Step By Step…Repeat…Again

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Over the summer we decided to help Johnny become more independent with his life skills and get him used to following visual schedules on his own. At school they want him to be able to follow a visual schedule regarding classroom activities without the help of his EA and also use visual schedules to gain independence in other school skills.

We did a little research and found that if we downloaded a “trial version” of Boardmaker Studio we could create various visuals customized to our needs.

Once you have Boardmaker Studio you can create a profile on Boardmaker Share and download lots of visuals shared by other parents and professionals. We also found many social stories on here that we quickly made into PDF files. One that was really useful was what to expect when you travel by airplane including all the steps at the airport.

The first visual we decided to teach Johnny was his morning routine. He tells us what the image is and then if he’s completed the task he moves it to the right. At the beginning he would get a bit upset because he realized that the schedule meant that playtime was over. Now Johnny is reassured by the morning schedule and is happy to tell us about it and follow the sequence and have an end or goal. We have made two copies with one on the main level of our house and one for his bedroom. What’s cute is Johnny’s 2 year old sister, “Princess” is proudly pointing and going through the morning visual now too.

Then we created a bedtime routine.

Following this visual schedule is a challenge because Johnny tends to get elevated during the bedtime routine. He gets overly excited, stims, moves fast, laughs, giggles so we need to do a lot of prompting and reminding to go check his schedule.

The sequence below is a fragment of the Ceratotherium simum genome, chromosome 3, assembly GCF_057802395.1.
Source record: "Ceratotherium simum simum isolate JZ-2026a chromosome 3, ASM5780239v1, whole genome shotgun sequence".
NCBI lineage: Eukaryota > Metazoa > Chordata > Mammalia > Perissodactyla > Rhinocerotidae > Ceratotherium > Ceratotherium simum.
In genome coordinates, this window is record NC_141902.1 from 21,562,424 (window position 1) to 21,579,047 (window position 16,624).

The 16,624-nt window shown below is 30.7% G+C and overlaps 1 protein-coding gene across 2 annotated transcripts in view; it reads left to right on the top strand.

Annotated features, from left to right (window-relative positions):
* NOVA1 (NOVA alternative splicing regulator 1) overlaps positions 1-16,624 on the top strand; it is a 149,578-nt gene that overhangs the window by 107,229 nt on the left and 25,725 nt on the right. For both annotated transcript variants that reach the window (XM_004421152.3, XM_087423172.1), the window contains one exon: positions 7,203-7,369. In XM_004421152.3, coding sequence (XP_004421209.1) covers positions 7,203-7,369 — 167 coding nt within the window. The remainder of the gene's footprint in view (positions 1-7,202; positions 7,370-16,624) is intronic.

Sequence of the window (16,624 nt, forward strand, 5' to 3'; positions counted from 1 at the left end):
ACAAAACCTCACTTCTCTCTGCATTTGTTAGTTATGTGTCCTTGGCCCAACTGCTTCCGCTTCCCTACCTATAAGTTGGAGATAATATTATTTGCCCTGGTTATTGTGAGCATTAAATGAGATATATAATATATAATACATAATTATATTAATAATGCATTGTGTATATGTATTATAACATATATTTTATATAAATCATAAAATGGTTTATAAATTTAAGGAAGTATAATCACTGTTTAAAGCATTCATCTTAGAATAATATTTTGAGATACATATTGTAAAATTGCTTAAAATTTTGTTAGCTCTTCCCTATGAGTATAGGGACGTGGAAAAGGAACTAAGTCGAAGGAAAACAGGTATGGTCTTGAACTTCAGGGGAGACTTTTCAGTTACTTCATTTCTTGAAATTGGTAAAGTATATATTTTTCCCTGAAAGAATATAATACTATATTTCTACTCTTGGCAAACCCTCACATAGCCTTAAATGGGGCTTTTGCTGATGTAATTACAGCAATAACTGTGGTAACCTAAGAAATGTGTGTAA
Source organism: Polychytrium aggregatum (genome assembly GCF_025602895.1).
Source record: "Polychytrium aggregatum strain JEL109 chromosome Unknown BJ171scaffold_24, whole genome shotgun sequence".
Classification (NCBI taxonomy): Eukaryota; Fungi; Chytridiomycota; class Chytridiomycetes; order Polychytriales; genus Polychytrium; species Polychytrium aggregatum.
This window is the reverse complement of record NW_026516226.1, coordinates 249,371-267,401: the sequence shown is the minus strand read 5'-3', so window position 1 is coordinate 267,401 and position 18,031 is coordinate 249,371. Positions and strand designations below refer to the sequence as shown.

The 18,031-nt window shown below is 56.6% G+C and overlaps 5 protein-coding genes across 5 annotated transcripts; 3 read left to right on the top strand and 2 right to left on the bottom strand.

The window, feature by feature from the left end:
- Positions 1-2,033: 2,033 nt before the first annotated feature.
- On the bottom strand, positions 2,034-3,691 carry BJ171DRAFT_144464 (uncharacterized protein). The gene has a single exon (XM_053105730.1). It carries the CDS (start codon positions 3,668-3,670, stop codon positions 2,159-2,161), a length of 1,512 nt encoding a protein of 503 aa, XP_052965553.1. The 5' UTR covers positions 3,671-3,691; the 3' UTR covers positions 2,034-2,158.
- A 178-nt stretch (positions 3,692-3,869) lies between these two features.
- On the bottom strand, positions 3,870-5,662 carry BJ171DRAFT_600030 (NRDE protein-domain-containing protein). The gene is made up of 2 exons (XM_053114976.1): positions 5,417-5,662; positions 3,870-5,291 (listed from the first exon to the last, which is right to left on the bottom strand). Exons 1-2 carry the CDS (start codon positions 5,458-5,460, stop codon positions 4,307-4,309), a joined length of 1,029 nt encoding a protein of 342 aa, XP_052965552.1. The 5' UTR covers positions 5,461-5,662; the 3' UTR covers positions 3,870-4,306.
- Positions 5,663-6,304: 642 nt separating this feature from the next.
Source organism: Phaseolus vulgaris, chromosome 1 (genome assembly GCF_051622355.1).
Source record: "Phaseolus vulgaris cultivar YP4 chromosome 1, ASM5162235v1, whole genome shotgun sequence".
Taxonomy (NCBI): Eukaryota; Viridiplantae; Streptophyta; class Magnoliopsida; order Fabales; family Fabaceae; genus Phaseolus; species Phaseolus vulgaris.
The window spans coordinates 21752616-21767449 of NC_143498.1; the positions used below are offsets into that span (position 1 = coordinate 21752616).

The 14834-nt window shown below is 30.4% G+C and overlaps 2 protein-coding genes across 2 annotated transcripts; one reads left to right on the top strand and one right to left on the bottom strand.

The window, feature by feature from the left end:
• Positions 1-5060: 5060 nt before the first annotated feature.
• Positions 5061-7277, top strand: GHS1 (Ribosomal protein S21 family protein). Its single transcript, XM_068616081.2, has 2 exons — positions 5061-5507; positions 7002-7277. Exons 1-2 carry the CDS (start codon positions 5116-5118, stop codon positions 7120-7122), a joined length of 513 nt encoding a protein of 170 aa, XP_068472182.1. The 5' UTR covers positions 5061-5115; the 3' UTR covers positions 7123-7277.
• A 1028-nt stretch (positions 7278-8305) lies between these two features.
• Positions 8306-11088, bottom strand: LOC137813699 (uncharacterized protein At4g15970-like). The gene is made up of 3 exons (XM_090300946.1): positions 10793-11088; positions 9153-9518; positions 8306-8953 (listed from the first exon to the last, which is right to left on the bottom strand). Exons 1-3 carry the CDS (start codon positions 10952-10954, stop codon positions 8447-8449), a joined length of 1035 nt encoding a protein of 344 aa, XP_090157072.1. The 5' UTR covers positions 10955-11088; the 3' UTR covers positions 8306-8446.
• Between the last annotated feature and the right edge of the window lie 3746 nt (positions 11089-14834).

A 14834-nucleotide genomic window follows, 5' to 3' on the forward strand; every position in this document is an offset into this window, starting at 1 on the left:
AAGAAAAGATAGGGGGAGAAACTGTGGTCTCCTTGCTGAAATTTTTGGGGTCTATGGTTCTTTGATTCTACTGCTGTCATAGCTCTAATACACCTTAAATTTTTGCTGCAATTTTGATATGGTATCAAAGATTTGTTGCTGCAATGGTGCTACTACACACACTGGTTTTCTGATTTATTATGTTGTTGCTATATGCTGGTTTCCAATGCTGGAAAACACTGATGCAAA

A “Coming Home” routine we felt would be really beneficial especially once the colder weather comes and we all have so much gear to take off. We also find that once the gear comes off, Johnny just wants to zoom in to the living room to his toys and not want to go to the bathroom so having a visual reinforces the expectations on him when he comes home.

We have a “brushing your teeth” routine which we will roll out later. Johnny has recently transitioned to kids toothpaste which he absolutely hates because of his sensory issues around his mouth so we’ll wait until we have him be independent with this routine.

I have to admit that over a year and half ago I was not very enthused about making a bunch of visual schedules to be used at home. I had taken a few courses and had been taught why this was a great way to teach a child with Autism but I guess I wasn’t completely convinced. I decided to start simple and small and see how Johnny would take to it. We did “House Rule” to reinforce what our expectations are at home and a “washing hands” schedule. After many repetitions Johnny could start getting my attention, pointing and then telling me what he was referring to. Soon when he went to other people’s houses he would ask where his pictures were. Mommy was then sold.

Copyright Mayer-Johnson and Boardmaker


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